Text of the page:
In 2008, a team of Japanese researchers developed a way to extract vanilla flavoring from cow dung. In 2003, scientists at the Cornell Food Lab investigated the limits of human appetites, by feeding people with self-refilling, bottomless bowls of soup. And in 2010, investigators from the Zoological Society of London perfected a method for collecting whale snot using remote control helicopters.
It may not always seem like it, but science is actually loaded with weird and alluring studies such as these. It's Marc Abrahams' job to find them.
For over two decades, Abrahams has split his time between editing the science humor magazine Annals of Improbable Research and organizing the the Ig Nobel Prizes, an annual awards ceremony that recognizes those scientific achievements which "first make people laugh, and then make them think." (In the image up top, Abrahams can be seen in a top hat MC-ing the event).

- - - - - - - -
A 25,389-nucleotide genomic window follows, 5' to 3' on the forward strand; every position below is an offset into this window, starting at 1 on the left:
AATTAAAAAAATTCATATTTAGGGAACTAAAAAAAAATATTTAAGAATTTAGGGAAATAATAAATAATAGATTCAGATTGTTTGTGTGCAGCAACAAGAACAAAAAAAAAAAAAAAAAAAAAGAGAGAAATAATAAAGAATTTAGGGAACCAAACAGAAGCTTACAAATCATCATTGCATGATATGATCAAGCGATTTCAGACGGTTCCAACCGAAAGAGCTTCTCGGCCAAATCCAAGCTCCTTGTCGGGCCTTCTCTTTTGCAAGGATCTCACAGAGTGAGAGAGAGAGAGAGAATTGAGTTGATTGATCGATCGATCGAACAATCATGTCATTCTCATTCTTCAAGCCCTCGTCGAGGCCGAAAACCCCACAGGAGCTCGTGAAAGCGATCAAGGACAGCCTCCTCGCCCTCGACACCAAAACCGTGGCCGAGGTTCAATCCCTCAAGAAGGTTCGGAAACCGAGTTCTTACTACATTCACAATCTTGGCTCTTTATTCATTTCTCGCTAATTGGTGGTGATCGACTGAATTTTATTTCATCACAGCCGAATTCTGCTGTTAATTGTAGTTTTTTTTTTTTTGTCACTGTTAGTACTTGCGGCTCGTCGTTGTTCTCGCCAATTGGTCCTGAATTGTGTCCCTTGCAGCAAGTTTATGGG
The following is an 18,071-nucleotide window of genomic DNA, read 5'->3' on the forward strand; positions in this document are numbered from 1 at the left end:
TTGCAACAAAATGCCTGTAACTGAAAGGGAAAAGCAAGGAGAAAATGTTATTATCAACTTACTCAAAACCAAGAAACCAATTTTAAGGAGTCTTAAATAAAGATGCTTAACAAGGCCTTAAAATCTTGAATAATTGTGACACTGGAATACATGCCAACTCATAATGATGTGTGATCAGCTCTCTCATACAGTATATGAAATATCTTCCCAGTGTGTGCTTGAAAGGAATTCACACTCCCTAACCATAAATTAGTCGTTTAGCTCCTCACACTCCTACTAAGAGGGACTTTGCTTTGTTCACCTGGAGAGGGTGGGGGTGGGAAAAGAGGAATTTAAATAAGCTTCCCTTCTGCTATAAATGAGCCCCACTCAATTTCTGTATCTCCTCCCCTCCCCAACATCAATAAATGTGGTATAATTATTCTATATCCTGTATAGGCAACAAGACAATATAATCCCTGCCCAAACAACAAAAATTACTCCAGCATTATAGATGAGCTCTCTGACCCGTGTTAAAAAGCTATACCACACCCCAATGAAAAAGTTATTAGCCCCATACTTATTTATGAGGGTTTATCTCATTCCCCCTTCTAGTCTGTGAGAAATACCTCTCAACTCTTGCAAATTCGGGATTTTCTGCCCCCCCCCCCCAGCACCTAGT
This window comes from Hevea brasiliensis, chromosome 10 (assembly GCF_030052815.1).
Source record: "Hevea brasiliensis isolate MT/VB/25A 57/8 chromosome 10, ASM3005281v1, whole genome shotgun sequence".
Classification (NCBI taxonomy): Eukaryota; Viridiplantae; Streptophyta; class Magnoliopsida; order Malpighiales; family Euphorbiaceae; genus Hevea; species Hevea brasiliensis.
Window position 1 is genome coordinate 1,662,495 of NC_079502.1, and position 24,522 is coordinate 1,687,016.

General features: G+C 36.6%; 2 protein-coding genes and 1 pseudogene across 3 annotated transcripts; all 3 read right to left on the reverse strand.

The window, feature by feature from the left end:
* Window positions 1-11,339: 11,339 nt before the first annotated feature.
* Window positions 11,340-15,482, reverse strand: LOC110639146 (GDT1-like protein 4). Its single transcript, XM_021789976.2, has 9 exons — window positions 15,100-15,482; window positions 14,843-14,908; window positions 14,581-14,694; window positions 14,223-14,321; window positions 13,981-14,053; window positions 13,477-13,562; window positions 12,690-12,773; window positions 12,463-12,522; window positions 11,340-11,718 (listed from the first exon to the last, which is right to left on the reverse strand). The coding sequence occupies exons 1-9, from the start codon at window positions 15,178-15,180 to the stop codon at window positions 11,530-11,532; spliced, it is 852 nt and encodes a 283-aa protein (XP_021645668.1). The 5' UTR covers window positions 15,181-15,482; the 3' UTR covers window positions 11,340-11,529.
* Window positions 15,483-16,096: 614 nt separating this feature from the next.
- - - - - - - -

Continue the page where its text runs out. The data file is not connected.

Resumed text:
If you're unfamiliar with the Ig Nobels, check out our coverage of 2011's proceedings. If you're looking for a one-sentence description... there really isn't one that can do it justice; just understand that it's the only ceremony on Earth where you can listen to real Nobel laureates partake in an operatic ode to coffee's effects on the human sphincter. To quote Amanda Palmer, the Igs are "like the weirdest f-ing thing that you'll ever go to... it's a collection of, like, actual Nobel Prize winners giving away prizes to real scientists for doing f'd-up things... it's awesome."